Designing hairstyles for half century
Brenda Allinson has had just about every hairstyle pass through her salon. Except a mullet. She’s never understood the mullet.
The 71 year old celebrated her 50-year anniversary at Hillcrest Hair Design on September 25..
She opened the business with her husband, Harry, on her 21st birthday in 1967.
‘‘I’ve just always wanted to be a hairdresser,’’ Allinson said.
Her career began in England when she was 16.
She had a short break from the industry in Australia, where she met and married her English husband, before moving to New Zealand ,where the pair set up the salon on Knighton Rd.
After half a century cutting hair Allinson said it’s the continual changes that have kept her passion alive.
‘‘Every day is different and every client is different. Fashion is evolving – the job is never boring.’’
When Hillcrest Hair Design opened in the late 1960s, Allinson predominantly did dry cuts.
Eventually, clients moved into having their hair shampooed and Allinson started doing a lot more precision work.
‘‘We were also doing a lot of sets and old-fashioned perms.
‘‘Then we got into doing wash and wear afro-type perms with some colouring, but nothing too exciting.
‘‘From there, the perms got softer, more body wave. Blowwaving came in and bouffant back-comb sets.’’
But the past 20 years have seen the biggest changes, she said.
‘‘The business has evolved from blow-waving to straightening to now bringing back soft curls and all over colour.
‘‘The old frosting cap has evolved.’’
Today’s colours have been her favourite trend to date.
‘‘The well done ombres, balayage, root fades and colour melts just make hair so exciting.’’
Allinson has never succumb to trends herself.
‘‘I was born ginger and I’ve stayed a variety of ginger over the years.’’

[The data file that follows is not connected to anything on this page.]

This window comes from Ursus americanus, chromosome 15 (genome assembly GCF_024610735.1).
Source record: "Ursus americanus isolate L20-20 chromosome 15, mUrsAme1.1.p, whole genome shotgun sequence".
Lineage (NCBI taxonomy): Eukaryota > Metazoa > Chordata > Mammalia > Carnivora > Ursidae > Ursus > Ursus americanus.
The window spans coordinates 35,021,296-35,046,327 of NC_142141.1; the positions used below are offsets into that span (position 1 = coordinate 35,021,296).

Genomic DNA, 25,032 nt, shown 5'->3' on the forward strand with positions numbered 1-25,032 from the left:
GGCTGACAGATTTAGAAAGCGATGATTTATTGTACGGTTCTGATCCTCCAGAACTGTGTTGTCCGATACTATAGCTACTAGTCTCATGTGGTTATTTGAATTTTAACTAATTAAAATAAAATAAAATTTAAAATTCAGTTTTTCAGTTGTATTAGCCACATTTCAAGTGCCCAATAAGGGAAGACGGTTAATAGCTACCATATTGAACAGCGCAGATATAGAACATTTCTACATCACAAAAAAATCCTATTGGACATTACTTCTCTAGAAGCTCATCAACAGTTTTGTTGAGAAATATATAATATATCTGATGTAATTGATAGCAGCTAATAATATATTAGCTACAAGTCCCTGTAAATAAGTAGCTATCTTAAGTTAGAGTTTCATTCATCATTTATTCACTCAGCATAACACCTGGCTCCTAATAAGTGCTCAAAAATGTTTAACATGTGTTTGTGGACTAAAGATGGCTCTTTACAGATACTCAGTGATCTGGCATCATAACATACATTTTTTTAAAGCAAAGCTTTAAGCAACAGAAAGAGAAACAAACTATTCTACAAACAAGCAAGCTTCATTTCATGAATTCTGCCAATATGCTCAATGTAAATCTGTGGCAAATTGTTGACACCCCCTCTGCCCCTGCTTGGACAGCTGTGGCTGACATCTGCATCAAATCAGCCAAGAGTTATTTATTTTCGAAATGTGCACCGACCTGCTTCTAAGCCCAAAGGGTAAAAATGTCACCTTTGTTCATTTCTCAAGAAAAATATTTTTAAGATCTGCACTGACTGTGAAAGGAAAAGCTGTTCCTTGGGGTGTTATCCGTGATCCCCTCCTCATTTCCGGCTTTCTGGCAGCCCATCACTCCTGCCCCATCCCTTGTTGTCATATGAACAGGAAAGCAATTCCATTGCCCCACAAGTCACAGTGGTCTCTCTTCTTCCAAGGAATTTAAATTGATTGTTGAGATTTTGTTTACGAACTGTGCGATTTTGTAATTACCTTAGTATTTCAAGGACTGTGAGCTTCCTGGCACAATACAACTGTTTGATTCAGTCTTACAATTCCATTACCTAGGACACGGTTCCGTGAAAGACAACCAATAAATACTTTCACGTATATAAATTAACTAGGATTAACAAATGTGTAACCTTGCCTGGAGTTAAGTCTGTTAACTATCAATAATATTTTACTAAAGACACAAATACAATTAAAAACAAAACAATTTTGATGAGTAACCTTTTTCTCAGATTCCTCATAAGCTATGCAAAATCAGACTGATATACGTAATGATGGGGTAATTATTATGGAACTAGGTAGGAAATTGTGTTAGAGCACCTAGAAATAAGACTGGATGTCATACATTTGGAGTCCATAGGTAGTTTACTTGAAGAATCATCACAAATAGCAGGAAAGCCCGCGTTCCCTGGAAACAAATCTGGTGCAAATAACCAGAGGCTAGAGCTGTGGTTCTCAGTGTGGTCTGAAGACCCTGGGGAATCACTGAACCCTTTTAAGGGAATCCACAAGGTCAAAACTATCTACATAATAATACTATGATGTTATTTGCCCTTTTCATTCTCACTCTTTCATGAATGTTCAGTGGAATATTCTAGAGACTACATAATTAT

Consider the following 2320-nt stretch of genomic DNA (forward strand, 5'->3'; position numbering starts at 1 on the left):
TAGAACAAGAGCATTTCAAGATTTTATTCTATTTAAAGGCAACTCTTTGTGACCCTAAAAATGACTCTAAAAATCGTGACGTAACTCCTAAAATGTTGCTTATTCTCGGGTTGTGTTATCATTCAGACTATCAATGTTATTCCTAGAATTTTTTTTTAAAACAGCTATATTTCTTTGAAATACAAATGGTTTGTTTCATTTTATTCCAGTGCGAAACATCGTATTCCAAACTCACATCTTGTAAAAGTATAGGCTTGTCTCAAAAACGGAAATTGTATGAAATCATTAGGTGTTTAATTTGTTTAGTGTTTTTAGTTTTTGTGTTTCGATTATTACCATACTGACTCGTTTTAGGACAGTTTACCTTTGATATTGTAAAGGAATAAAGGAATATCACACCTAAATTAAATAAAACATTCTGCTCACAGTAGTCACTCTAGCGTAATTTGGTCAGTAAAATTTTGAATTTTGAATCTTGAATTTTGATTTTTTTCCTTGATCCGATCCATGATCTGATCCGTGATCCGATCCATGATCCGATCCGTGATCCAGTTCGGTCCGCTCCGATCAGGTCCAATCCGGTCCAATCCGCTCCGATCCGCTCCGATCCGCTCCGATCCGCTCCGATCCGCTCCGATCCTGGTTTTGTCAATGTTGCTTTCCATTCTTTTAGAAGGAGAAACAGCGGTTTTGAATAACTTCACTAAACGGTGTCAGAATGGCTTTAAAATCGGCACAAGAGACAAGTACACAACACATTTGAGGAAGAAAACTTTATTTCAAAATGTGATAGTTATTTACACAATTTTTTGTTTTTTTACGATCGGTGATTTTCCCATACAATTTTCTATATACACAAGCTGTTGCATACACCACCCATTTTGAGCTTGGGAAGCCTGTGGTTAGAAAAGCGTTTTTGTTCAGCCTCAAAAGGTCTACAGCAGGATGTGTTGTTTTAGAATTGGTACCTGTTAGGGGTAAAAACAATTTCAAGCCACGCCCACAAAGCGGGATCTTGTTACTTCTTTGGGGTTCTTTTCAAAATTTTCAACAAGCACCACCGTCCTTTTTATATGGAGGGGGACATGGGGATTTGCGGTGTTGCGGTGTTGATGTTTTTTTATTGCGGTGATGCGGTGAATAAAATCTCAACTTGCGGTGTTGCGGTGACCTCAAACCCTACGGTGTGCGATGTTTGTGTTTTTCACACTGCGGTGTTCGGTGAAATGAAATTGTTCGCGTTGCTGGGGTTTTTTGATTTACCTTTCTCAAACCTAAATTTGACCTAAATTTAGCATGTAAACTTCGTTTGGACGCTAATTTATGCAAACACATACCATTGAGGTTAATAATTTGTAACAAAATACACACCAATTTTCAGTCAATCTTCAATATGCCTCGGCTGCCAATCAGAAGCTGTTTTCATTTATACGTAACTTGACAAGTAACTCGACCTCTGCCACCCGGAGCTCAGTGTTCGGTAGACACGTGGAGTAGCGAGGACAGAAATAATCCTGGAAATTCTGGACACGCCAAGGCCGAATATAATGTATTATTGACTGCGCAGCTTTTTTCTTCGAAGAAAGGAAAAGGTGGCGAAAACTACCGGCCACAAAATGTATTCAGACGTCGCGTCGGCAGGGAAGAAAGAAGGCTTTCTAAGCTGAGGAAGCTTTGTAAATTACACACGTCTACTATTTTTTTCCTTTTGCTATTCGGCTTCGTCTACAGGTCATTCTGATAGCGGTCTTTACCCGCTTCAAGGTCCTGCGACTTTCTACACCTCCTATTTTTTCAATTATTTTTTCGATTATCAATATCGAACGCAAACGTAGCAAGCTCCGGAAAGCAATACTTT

One of the biggest mistakes someone can make with their hair is a full fringe with glasses, Allinson said.
‘‘All you see is from their nose down, especially if they have got a heavy chin.
‘‘I ask them to close their eyes, open them again and what’s the first thing they see? If it’s their nose or below, it’s wrong. If it’s their eyes, they are on the right track.
‘‘It often works if I need to talk someone around to restyling.’’
Allinson has had a couple of trainees give nightmare haircuts, but more often she has clients come to her to fix up a nightmare cut or dye.
‘‘We had someone recently whose girlfriend had put the clippers through the back.’’
Allinson said said the best thing about the job is the people.
Some of her clients have been coming to her for over 40 years.
‘‘We get people from all walks of life, from our apprentices to our clients.
‘‘Our oldest would be about 91 and then we have the mums and dads, the students and the little ones – we’re into about the third generation now. ‘‘
Allinson also runs the university salon called Dezigner Hair.
She’s stepped back over the past year to working just a few days a week on the floor, but she’s showing no signs of retiring.
‘‘I’d just miss it too much.’’
Brenda Allinson of Hillcrest Hair Design is celebrating 50 years in the business.